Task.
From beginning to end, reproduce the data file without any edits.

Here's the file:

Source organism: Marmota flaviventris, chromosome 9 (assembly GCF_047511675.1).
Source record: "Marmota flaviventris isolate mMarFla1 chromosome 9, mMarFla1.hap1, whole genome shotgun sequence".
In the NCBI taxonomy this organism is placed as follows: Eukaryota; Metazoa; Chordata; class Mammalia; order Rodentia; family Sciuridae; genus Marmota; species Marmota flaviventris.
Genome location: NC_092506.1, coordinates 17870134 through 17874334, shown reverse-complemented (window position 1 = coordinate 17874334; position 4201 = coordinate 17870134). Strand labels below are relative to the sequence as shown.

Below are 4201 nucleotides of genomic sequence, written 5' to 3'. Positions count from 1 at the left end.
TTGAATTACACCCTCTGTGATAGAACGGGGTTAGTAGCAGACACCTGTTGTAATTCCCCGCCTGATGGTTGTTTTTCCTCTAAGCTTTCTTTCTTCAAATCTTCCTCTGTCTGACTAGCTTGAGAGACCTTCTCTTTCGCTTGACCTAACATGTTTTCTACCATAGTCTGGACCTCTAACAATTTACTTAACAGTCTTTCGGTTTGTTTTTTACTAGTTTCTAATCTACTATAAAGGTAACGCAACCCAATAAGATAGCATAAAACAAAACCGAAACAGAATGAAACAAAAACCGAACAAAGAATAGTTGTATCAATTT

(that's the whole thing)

Source organism: Marmota flaviventris, chromosome 9 (assembly GCF_047511675.1).
Source record: "Marmota flaviventris isolate mMarFla1 chromosome 9, mMarFla1.hap1, whole genome shotgun sequence".
In the NCBI taxonomy this organism is placed as follows: Eukaryota; Metazoa; Chordata; class Mammalia; order Rodentia; family Sciuridae; genus Marmota; species Marmota flaviventris.
Genome location: NC_092506.1, coordinates 17870134 through 17874334, shown reverse-complemented (window position 1 = coordinate 17874334; position 4201 = coordinate 17870134). Strand labels below are relative to the sequence as shown.

Below are 4201 nucleotides of genomic sequence, written 5' to 3'. Positions count from 1 at the left end.
TTGAATTACACCCTCTGTGATAGAACGGGGTTAGTAGCAGACACCTGTTGTAATTCCCCGCCTGATGGTTGTTTTTCCTCTAAGCTTTCTTTCTTCAAATCTTCCTCTGTCTGACTAGCTTGAGAGACCTTCTCTTTCGCTTGACCTAACATGTTTTCTACCATAGTCTGGACCTCTAACAATTTACTTAACAGTCTTTCGGTTTGTTTTTTACTAGTTTCTAATCTACTATAAAGGTAACGCAACCCAATAAGATAGCATAAAACAAAACCGAAACAGAATGAAACAAAAACCGAACAAAGAATAGTTGTATCAATTT